3. Weighing supplemental feeds:
It is easy to over- or under-feed key nutrients like vitamins and minerals if you are not weighing your horse’s feed. Complete feeds and ration balancers are also frequently fed at an incorrect rate.
It is important to know exactly how much of a specific product you are supposed to feed and how much your horse is consuming on a daily basis.
Scoops and measuring cups can make feeding more convenient but are imprecise. Instead, nutritionists recommend measuring the amount of each feed you are giving your horse on a daily basis. Use a kitchen scale to get an accurate measurement.
4. Using fat for energy:
Instead of using “hot” commercial feeds or grains as an energy source for your horse, consider cool energy sources such as plant-based oils.
Fats like flax seed, camelina oil, or Mad Barn’s w-3 Oil, are metabolized slowly and will not spike your horse’s blood sugar levels. Fat supplies twice as many calories per gram when compared to protein and carbohydrates.
5. Carefully selecting grains:
In general, you should avoid commercial feeds and grains and stick with high-quality forages and fat for energy.
However, if you need to use grains to meet your horse’s nutritional requirements, select a processed feed to ensure full digestion in the small intestine. Heat, steam, and mechanical processing are all methods to increase the digestibility of your horse’s feed.
It may seem counterintuitive to use a processed feed, but this prevents undigested starches and sugars from entering the hindgut, which can cause dysbiosis and hindgut acidosis. .
You should also feed grains in multiple small meals throughout the day and avoid individual meals with high quantities of starch.
6. Supporting natural equine behaviours:
Use a slow feed hay net to increase the time your horse spends foraging. This will keep them mentally stimulated and limit the amount of time they spend with an empty stomach.
By slowing down the consumption of your horse’s daily hay ration, a hay net keeps the horse chewing for longer periods of the day. This increases saliva production, helping to consistently buffer stomach acid and reducing the risk of gastric ulceration.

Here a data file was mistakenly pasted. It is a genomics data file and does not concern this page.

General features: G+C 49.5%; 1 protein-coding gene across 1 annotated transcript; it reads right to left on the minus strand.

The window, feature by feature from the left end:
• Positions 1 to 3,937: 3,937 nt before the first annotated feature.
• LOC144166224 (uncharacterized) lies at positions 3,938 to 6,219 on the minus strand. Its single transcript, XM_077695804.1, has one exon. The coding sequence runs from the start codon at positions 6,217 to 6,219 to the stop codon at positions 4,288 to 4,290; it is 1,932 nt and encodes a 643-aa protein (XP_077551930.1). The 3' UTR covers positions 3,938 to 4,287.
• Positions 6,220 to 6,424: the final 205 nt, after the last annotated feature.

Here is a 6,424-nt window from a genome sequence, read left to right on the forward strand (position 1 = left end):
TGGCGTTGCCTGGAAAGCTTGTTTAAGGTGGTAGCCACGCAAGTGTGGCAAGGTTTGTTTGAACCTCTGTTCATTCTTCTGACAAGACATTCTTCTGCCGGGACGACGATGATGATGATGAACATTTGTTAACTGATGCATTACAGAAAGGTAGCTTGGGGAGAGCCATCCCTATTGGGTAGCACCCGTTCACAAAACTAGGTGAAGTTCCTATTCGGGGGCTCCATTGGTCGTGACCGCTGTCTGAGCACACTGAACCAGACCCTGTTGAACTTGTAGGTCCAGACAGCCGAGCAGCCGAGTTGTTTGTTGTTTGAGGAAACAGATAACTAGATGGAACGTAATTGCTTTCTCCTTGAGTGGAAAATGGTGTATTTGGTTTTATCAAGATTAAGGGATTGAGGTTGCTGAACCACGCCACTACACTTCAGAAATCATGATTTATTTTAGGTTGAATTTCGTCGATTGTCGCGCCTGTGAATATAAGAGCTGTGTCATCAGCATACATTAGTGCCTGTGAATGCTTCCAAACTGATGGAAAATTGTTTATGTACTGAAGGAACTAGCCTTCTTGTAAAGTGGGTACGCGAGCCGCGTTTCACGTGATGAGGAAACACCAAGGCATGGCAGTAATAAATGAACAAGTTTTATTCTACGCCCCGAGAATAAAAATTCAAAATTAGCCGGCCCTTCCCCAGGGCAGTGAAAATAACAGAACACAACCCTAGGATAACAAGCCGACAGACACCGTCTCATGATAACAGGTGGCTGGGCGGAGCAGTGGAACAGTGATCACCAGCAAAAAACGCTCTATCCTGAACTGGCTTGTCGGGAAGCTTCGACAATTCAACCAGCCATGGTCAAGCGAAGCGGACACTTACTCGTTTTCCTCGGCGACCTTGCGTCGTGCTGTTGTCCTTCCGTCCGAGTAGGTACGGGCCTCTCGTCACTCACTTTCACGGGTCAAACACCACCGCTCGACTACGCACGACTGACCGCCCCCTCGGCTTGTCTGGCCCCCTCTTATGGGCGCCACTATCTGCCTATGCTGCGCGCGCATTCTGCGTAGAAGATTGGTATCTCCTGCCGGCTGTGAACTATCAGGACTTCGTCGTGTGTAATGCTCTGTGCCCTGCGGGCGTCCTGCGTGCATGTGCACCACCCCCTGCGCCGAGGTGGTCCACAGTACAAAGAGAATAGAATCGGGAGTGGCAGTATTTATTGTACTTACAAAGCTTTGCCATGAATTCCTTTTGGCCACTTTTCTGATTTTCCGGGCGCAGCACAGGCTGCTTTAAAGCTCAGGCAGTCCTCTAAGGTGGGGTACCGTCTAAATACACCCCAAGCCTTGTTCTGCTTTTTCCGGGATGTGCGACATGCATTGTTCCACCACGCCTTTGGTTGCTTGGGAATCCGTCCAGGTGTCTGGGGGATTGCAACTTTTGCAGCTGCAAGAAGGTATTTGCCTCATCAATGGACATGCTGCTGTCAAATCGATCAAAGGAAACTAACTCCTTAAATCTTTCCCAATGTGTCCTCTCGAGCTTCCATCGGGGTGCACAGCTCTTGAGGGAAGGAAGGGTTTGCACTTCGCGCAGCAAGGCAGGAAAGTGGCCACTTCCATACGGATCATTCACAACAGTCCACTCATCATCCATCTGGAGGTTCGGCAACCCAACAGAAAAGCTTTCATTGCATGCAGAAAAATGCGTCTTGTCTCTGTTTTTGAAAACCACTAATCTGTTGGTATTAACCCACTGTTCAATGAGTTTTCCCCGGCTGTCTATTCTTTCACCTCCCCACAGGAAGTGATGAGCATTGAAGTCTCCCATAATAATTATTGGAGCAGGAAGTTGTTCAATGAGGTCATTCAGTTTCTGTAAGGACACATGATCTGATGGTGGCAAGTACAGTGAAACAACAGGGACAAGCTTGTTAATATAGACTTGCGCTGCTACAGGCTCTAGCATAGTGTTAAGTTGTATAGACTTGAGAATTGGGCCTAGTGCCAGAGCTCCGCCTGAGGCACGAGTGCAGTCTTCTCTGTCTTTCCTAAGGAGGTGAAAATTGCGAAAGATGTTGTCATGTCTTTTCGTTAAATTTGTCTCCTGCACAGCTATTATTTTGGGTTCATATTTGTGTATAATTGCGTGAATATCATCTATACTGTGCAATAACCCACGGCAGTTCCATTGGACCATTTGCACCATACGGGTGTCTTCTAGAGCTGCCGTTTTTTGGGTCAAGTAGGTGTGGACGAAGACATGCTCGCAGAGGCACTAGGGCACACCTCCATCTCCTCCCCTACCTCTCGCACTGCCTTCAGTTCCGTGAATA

7. Feeding to their activity needs:
Feed your horse according to their activity level and closely monitor changes in their body condition.
Pleasure horses usually need to be fed based on a maintenance or light workload. Performance horses need to be fed based on a moderate to heavy workload.
Examples of moderate work include mid-level eventing with weekend events, dressage and most show jumping. Heavy work includes endurance, racing thoroughbreds and upper-level eventing.
8. Turnout during the early morning:
Adequate turnout is important for your horse’s overall health and well-being. However, turnout on sugar-rich pasture can be a problem for many horses.
To reduce your horse’s NSC intake, only provide pasture accesses between 3 – 10 AM when sugar levels are lower. This is especially important when your pasture may be stressed: during the hot months of the summer, a cold snap, drought, or over-grazing.
9. Feed mould-free hay:
Never feed your horse hay that has signs of mould growth. Mycotoxins are more prevalent in hay and pasture during cool and wet seasons like spring and fall. 
Storage practices can help to reduce the risk of hay going mouldy. Make sure hay is adequately dried before storing indoors. Ideally, keep hay in a moisture-free environment and stack hay bales to enable evaporation of moisture content.
Mood supplements for horses are sometimes the first thing that horse owners look to when dealing with a hot horse. However, we recommend implementing the strategies listed above first before adding a new supplement to your horses’ diet.
There is limited successful research on calming supplements in horses, but some ingredients have anecdotal support for efficacy.
Ingredients such as inositol, valerian root, tryptophan, chamomile, taurine and ashwagandha are purported to promote a calm mood. These ingredients have some demonstrated efficacy in human studies, but require further research in horses to determine whether they work and how they should be used.
We recommend consulting with a nutritionist first to evaluate your horse’s overall feeding program before researching calming supplements to use.
Is Your Horse's Diet Missing Anything?
Identify gaps in your horse's nutrition program to optimize their well-being.